According to Nationwide’s latest house price index, which goes back to 1952, the average price of a house in the UK now stands at £250,311, which is an increase of £30,728 since the pandemic started in March last year.
It is the first time the measure has recorded average prices in excess of £250,000.
It continued that annual house price growth in October remained elevated at 9.9 per cent. This compares to a 10 per cent month-on-month change in September and is the first time since April that month-on-month change has been in single digits.
Nationwide’s chief economist Robert Gardner said demand for homes had remained strong despite the expiry of the stamp duty holiday in September.
He pointed to the fact that mortgage applications in September came to 72,645, which is 10 per cent above the monthly average in 2019. He said strong application activity combined with lack of homes explained the robust price growth.
Gardner said: “The outlook remains extremely uncertain. If the labour market remains resilient, conditions may stay fairly buoyant in the coming months – especially as the market continues to have momentum and there is scope for ongoing shifts in housing preferences as a result of the pandemic to continue to support activity.
“However, a number of factors suggest the pace of activity may slow. It is still unclear how the wider economy will respond to the withdrawal of government support measures. Consumer confidence has weakened in recent months, partly as a result of a sharp increase in the cost of living.”
Impact of interest rates
Gardner added that even if wider economic conditions did improve then rising interest rates may “exert a cooling influence on the market” though the impact on borrowers would be “modest” as most new mortgages had been extended on fixed interest rates.
He said investors expected the Bank of England to increase interest rates from their current low of 0.1 per cent before the end of the year to 0.25 per cent or 0.5 per cent, and added it could possibly reach one per cent within a year.
Gardner said the number of outstanding mortgages on variable rates which would see an increase in payments if the base rate rises, had reached its lowest level on record at close to 20 per cent. This is down from around 70 per cent in 2001 and circa 60 per cent in 2011.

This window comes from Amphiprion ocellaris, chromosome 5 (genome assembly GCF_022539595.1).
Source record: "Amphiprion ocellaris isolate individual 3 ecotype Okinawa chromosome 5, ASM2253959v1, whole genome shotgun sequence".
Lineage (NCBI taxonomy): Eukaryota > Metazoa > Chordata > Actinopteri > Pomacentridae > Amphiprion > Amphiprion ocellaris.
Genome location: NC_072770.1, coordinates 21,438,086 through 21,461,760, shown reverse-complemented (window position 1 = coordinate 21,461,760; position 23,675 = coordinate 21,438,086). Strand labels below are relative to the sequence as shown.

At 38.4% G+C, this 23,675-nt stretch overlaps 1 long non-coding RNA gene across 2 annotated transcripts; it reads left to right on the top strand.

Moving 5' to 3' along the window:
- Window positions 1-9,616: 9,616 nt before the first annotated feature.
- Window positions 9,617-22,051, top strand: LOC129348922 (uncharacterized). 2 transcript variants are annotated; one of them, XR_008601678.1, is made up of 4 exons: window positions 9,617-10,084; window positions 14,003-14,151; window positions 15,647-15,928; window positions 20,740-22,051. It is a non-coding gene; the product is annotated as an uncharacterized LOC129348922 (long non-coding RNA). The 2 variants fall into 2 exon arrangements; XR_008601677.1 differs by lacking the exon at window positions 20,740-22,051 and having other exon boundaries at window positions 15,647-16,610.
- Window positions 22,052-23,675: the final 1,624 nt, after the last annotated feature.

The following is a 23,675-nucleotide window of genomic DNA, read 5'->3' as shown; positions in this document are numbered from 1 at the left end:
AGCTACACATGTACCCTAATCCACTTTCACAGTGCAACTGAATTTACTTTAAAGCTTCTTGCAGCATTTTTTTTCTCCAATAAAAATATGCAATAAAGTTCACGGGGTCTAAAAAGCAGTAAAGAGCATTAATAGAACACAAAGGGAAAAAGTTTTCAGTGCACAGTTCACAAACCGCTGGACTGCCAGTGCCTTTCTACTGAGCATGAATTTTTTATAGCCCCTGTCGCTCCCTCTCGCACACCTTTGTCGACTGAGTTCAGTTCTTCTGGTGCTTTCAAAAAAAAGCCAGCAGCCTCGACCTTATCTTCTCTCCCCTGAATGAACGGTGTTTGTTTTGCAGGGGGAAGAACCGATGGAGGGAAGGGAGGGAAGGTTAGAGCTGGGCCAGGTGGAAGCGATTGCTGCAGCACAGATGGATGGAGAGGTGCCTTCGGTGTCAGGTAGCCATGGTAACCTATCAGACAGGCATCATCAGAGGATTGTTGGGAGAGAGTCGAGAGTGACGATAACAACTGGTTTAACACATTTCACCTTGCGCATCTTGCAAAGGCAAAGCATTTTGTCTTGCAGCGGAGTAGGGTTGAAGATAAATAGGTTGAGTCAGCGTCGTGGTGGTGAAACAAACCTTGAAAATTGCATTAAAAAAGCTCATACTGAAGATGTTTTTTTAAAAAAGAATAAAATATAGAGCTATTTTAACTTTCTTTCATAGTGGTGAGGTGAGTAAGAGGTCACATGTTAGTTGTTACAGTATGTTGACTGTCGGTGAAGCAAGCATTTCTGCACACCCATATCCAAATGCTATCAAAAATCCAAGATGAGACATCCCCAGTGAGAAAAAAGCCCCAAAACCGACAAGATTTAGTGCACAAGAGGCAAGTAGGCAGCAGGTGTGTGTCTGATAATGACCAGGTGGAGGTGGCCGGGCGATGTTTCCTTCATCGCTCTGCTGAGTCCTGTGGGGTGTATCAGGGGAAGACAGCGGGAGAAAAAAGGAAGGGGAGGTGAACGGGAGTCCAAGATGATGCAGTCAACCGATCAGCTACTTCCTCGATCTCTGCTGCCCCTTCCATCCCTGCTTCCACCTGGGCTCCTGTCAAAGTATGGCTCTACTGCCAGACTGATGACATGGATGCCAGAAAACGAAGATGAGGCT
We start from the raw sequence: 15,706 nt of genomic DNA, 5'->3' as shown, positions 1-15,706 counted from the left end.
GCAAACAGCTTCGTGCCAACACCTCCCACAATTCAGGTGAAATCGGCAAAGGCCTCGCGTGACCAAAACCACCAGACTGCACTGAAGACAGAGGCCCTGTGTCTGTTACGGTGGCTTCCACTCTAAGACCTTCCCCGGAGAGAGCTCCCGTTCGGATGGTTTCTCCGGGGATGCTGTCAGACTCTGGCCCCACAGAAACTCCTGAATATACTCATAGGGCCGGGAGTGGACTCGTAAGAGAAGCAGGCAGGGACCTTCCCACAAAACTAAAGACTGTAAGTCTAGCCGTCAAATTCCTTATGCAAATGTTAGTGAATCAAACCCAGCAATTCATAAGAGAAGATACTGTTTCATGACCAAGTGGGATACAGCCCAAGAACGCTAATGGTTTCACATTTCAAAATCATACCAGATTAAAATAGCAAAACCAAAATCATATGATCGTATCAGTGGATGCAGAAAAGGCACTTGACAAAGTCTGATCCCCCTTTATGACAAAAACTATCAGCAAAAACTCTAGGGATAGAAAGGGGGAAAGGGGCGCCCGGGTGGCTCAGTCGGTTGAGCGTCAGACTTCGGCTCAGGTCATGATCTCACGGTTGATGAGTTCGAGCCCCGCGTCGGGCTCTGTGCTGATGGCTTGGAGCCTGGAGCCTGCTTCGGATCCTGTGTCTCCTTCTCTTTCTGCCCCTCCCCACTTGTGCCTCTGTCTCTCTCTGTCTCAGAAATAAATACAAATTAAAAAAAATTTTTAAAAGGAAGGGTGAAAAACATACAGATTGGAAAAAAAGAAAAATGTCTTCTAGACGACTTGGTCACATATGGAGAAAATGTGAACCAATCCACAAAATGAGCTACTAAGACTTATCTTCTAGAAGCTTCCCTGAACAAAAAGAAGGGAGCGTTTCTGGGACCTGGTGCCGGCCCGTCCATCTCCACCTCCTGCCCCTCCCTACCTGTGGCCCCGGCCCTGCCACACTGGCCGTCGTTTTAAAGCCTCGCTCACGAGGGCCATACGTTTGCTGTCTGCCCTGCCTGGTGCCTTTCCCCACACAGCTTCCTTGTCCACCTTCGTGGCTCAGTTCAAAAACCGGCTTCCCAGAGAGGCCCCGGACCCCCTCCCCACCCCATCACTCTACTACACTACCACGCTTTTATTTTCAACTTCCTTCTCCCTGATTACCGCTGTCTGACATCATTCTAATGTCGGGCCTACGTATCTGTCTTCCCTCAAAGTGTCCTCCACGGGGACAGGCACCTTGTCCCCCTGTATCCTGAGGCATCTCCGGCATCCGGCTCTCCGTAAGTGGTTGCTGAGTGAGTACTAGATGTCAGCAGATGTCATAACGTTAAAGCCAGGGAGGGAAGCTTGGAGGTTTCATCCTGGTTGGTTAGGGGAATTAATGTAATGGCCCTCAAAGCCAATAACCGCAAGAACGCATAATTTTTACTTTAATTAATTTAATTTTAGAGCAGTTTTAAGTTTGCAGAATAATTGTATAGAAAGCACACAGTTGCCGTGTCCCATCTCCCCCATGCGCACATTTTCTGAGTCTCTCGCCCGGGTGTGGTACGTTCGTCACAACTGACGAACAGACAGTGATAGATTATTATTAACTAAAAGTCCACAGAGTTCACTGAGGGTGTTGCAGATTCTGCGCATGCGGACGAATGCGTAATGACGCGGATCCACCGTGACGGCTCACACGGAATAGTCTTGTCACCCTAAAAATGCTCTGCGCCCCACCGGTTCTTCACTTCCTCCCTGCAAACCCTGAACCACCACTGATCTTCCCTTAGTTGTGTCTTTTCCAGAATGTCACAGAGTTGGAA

Mark Harris, chief executive of mortgage broker SPF Private Clients, said all eyes were on the Monetary Policy Committee, who will be making a decision on interest rates tomorrow.
He said: “The markets have already factored in at least one modest base rate rise, and a couple more by the end of 2022, with lenders raising their cheapest mortgage rates accordingly. Even if there isn’t a base rate rise this month, it is only a matter of time but with most borrowers on fixed rates, the immediate impact should be minimal.”
Housing market outlook
Whilst the interest rate will have an impact on the market most were optimistic about the outlook for the housing market.
Tomer Aboody, director of property lender MT Finance, said: “With the strongest housing market ever recorded and average prices hitting over £250,000, a slowdown doesn’t seem to be on the cards just yet. With interest rates still at their lowest level on record and employment robust, demand and affordability remain strong.
“As we head towards a less stable position with an imminent interest rate rise, just as government support comes to an end, surely there will be a shift. This rate of growth simply can’t go on forever.”
However, he added that “demand for good houses with space will always be there” as buyer sentiment had changed since the pandemic. He said activity would also be less frantic as the market started to stabilise.
Jeremy Leaf, north London estate agent and a former RICS residential chairman, said rising prices showed growing transactions, but this could mask differences between houses and flats as well continued supply shortage.
He said: “The bidding wars and stamp duty holiday may be over with rising mortgage rates and inflation more of an issue, but on the ground, there is still a determination to move.
“Buyers and sellers prefer working in this new normal with less pressure even though some urgency may have gone out of the market. Listings are improving but not fast enough to keep up with demand.”
Managing director of Sirius Property Finance, Nicholas Christofi, said mortgage rates may “creep up over the remainder of the year”.
He said: “This may be a scary thought for a generation of homeowners and buyers who have only even experienced record low rates and mortgage affordability for over a decade now and we could see the current rate of house price growth slow as many take a more conservative approach to borrowing.
“But this is no cause for panic, mortgage rates ebb and flow and while there may be an increase, this is not a return to the 1990s. Mortgage rates will remain near to historic lows and regulations have dictated for some time that new borrowers are ‘stretch tested’ before being granted a loan to avoid any financial turmoil.”